To spend just a few minutes experiencing the newly created online data visualization The Refugee Project is to start to comprehend just how enormous, complex, and problematic the ebb and flow of the world’s millions of refugees has been over the past almost half century. That’s the unique power of data visualization, which is an emerging way for designers, developers, media companies and organizations to tell complex and data-rich stories visually.
Developed by design firm Hyperakt and designer Ekene Ijeoma, The Refugee Project takes close to forty years worth of refugee data from The Office of the United Nations High Commissioner for Refugees, as well as world population data from the U.N, and overlays it on an interactive map. The team also mixed in narratives from about 80 individual refugee conflicts (from Rwanda to Afghanistan), and set the whole thing on a yearly timeline.
The result is an experience that enables the viewer to click on a given year, or country, and visually see the flow of refugees from the world’s conflict regions over time — you can see where they came from, where they ended up, how many there were, and what percentage of the country fled. It’s not just educational, it’s also emotional, and beautiful to look at, and at the same time could be the most comprehensive and powerful demonstration of the world’s refugees to date.
Despite that the demand for, and the field surrounding, these types of data visualizations is growing in this data-rich era, such sophisticated projects, addressing important world issues, are still relatively rare outside of well-funded media outlets. Some groups like DataKind or Pitch Interactive (and its drones project) are pushing the medium forward, but in reality these types of projects take a lot of time and resources, and not many have the data design skills required to produce them.
Hyperakt’s Creative Director Deroy Peraza told me that The Refugee Project took 500 hours of work between six collaborators, and it was a project that Hyperakt took on as a labor of love when they had time between client work. Creative technologist Ijeoma tells me he used D3 — a newer tool created by the now graphics editor of the New York Times Mike Bostock — as well as HTML5 to develop the piece.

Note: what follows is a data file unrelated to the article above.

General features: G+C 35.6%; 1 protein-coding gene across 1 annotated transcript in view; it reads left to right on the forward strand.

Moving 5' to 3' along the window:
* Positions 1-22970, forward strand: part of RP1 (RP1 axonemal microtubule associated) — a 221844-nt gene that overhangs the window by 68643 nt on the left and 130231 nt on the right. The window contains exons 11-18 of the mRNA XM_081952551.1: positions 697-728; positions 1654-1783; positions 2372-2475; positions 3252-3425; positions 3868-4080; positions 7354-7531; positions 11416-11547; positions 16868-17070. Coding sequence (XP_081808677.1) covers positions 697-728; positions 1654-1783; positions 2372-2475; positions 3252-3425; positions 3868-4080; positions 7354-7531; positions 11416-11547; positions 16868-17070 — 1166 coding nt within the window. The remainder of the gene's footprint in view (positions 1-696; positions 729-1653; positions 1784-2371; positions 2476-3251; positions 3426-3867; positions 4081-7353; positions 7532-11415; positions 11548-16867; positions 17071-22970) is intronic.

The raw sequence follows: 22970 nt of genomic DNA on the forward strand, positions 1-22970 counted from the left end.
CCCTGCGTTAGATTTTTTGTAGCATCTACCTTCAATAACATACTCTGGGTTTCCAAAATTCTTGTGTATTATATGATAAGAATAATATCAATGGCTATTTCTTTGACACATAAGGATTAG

Such methods aren’t commonly used by the non-profit and government-funded groups that hold the keys to such public and humanitarian data. But some groups like the World Bank are actively looking to incorporate more of these techniques. Peraza and Ijeoma will both be speaking at the Visualized conference next month in New York, which is an event that highlights leading data visualization designers and organizations (Gigaom is a media sponsor).
The crew at Hyperakt originally connected with the UNHCR over a year ago to help the massive organization — which has a staff of over 7,000 in 125 countries, and had an annual budget of $4.3 billion in 2012 — present their troves of data in new and unique ways. While the UNHCR helps 33.9 million persons affected by conflicts globally, they haven’t traditionally been at the forefront of design.
The Refugee Project is independent of UNHCR, but perhaps it can act as an example of a way that organizations (government and otherwise) can collaborate with cutting edge data designers to produce meaningful works. As the amount of data produced by the world continues to explode, developing ways to visualize that data to tell important stories will only become increasingly valuable.